Researchers at Tyndall National Institute, UCC, Cork, have developed a microchip sensor that can detect a person's respiratory rate without any contact with the person under observation. The chip allows for constant monitoring of babies in cot beds, hospital patients and other people at risk of obstructive apneas including, Sudden Infant Death Syndrome (SIDS). It can be used also for the early detection of sudden sleep of vehicle drivers.
The sensor technology also enables several other important applications such as facilitating patients in being monitored in their home, with data sent in real-time to GPs and first-aid medical staff in hospitals. It can also be used for fitness (fatigue) monitoring and personalised healthcare for independent and healthy living. In spite of its applications to the biomedical field, the microchip sensor can be applied to other civil applications requiring contactless detection of moving objects.
The sensor microchip consists of ultra-wide-band pulse radar, capable of detecting sub-centimeter movements. The radar sends very short pulses towards the chest and detects the echo reflected in proximity of the skin. The output signal provided by the sensor is therefore sensitive to the chest movement. This is the first time that such an ultra-wide-band pulse radar has been integrated into a single silicon chip. The devices also operate in accordance with the most stringent worldwide standard regulations for medical devices.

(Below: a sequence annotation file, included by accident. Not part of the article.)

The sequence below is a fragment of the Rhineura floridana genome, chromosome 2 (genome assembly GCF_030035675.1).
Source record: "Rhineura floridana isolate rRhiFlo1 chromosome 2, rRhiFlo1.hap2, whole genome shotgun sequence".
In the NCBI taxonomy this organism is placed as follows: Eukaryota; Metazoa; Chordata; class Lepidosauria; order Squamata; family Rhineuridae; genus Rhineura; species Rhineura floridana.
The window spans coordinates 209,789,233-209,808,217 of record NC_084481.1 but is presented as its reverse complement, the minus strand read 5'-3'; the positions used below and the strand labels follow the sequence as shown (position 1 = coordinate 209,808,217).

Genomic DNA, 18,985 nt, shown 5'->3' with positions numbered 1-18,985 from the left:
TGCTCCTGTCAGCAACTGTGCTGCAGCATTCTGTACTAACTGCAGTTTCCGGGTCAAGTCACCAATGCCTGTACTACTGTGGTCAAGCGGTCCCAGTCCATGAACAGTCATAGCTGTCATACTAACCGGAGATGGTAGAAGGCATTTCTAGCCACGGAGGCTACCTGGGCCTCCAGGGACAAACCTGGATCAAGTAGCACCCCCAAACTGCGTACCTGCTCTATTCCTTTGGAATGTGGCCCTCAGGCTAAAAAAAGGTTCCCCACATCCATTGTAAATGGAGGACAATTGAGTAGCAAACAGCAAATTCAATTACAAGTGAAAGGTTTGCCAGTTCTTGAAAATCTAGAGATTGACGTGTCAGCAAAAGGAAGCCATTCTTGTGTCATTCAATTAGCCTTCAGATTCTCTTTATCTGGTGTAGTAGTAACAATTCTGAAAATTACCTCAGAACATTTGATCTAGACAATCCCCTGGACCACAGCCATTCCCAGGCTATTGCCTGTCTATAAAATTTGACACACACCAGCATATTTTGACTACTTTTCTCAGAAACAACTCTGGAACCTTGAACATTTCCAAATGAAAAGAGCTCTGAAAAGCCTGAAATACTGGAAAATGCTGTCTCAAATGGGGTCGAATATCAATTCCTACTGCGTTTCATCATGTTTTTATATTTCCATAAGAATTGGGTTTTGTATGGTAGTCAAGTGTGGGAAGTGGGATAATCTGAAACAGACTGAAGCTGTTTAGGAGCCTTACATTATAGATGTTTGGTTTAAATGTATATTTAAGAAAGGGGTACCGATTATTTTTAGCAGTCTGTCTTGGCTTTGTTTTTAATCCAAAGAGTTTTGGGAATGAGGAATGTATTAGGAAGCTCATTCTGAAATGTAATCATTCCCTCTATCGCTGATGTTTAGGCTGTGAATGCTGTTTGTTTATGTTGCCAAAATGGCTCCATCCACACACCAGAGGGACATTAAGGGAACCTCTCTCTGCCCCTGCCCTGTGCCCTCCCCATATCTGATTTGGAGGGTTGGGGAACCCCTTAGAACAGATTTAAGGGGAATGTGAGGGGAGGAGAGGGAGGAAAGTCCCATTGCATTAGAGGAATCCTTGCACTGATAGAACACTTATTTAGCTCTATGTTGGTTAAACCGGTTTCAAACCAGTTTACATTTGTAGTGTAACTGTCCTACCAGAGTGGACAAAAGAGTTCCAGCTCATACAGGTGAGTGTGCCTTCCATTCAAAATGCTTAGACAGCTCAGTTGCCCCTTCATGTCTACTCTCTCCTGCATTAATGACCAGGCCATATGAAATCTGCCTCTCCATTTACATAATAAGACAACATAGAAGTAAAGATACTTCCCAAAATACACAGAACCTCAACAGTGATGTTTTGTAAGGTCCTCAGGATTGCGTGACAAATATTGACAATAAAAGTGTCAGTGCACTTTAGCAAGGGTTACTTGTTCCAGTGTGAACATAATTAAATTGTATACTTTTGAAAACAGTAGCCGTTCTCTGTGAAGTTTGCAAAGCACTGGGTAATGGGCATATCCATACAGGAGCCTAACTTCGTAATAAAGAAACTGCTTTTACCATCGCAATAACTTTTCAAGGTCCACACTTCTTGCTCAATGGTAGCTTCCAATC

Speaking about the breakthrough development, Dr Domenico Zito, leader of the research team focused on the design of single-chip transceivers for emerging wireless technologies at Tyndall National Institute and Lecturer in Microelectronic Engineering at University College Cork , said: "This microchip is the result of a dedicated and highly-skilled research team at Tyndall National Institute which have been developing this microchip for a considerable time within a fruitful cooperation with the research group in Bioengineering led by Prof. Danilo De Rossi at the University of Pisa, Italy. We recently presented our work to the prestigious IEEE International Solid-State Circuits Conference 2011 in San Francisco, the world-wide top conference in microelectronic design both for industry and academia. We believe that this microchip has the potential to make a profound impact on monitoring the respiratory diseases, as well as the number of deaths resulting from Sudden Infant Death Syndrome or accidents arising from driver fatigue. The microchip gives doctors access to extensive data recorded over long observation intervals, which will allow them to understand more about pathologies and their manifestations."
The research carried out by Tyndall National Institute in developing this microchip was funded by Science Foundation Ireland (SFI), the Irish Research Council for Science, Engineering and Technologies and the European Commission.
Tyndall National Institute